Elimination of personal and dependent exemptions, new caps on state and local tax (SALT) deductions, revisions to home mortgage interest deductions, changed medical expense deductions, etc. all impact individuals and families differently.  Recruiting a tax professional to guide you through the twists and turns can help you stretch your valuable retirement dollars by keeping more of what you earn.

Boomer:  Why should you implement a blended approach to investments, and how do we do this?

Crowell:  Conventional wisdom used to state that you should own stocks during your accumulation (working) years to maximize your nest egg’s growth potential and gradually shift more toward bonds as retirement approaches in order to reduce risk.  However, since breakthroughs in medicine are allowing us to live longer, it may actually be the most risky move for savers to get overly conservative too early.  During this period of historically low interest rates, locking in low yields may actually result in reduced future purchasing power as inflation rears its head and possibly cause you to even outlive your money. 

A well-crafted asset allocation plan balances risks, reduces tax impacts, optimizes income streams and maintains a stable foundation during the unexpected events of retirement.  Planning ahead can ensure that you’re never out in the cold without a warm jacket.

Boomer:  How can you properly utilize employer 401(k)s, Social Security and insurance products?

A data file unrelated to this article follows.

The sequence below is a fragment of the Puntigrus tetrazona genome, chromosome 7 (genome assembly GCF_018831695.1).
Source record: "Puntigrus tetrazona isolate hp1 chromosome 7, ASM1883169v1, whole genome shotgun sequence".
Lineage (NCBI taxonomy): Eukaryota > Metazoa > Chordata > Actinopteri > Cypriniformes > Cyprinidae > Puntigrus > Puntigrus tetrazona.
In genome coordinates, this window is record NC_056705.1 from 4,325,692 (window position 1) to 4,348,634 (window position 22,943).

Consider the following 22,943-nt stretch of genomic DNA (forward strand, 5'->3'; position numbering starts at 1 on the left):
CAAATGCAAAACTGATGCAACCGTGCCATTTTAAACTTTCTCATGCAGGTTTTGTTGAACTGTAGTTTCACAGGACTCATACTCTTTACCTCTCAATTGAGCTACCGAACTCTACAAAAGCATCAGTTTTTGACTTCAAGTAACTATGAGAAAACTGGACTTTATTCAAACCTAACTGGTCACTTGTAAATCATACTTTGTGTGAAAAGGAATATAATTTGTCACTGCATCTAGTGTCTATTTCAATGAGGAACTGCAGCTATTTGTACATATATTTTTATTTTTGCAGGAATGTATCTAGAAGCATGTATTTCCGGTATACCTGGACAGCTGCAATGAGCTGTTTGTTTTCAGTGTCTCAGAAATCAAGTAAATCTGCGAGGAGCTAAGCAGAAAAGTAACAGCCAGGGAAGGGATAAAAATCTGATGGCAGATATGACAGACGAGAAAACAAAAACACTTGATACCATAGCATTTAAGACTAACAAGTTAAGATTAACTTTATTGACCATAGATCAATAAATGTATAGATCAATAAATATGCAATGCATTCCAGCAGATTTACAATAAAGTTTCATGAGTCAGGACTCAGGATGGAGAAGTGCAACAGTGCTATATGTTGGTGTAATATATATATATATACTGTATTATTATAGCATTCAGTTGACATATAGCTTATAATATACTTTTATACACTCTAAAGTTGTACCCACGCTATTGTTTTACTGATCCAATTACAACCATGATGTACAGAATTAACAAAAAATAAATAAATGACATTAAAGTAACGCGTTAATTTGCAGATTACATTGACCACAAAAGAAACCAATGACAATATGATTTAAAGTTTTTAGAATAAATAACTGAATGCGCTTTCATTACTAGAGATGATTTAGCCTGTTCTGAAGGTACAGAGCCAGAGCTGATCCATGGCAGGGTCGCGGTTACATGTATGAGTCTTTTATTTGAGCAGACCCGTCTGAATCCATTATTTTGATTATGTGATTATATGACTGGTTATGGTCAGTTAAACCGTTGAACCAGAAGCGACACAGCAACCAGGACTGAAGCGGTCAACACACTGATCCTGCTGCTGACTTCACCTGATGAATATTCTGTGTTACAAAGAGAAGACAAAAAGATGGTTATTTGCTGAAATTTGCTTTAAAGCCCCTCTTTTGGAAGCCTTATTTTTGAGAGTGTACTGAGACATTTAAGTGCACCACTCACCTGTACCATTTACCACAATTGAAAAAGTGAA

Crowell:  Where will your paycheck come from in retirement?  For most people the answer is a variety of sources including 401(k)s, Social Security, pensions, benefit plans and annuities. Optimizing these resources in the most tax-advantaged way possible is invaluable.  Not all retirement accounts are created equal in this regard.  For example, Roth IRAs and 401(k)s do not have required minimum distributions (RMDs) the way that traditional pre-tax IRAs and 401(k)s do, and further, qualified distributions from them are tax-free.  This means these instruments can grow longer and distribute more tax sensitively than other retirement income sources. 

Social Security optimization is also a critical retirement income strategy.  While individual situations vary, as a general rule, delaying receipt of your Social Security income can result in larger total payments to you. 

Some retirees seek to reduce uncertainties and risk in retirement through products like insurance and annuities.  While these can be appropriate in many circumstances, it is important to know that these products come in many shapes and sizes. Careful comparison shopping and review of the fine print can help avoid unexpected surprises like abnormally high fees, long “lock-in” surrender periods, and adverse tax treatment. Although annuities may help mitigate market risk, it is important to know that there are other risks associated with fixed annuities that must be considered.

Simply knowing what your retirement income sources are is only part of proper planning.  Optimizing those sources with the help of a financial professional can ensure you maximize those precious funds and stretch them for as long as possible.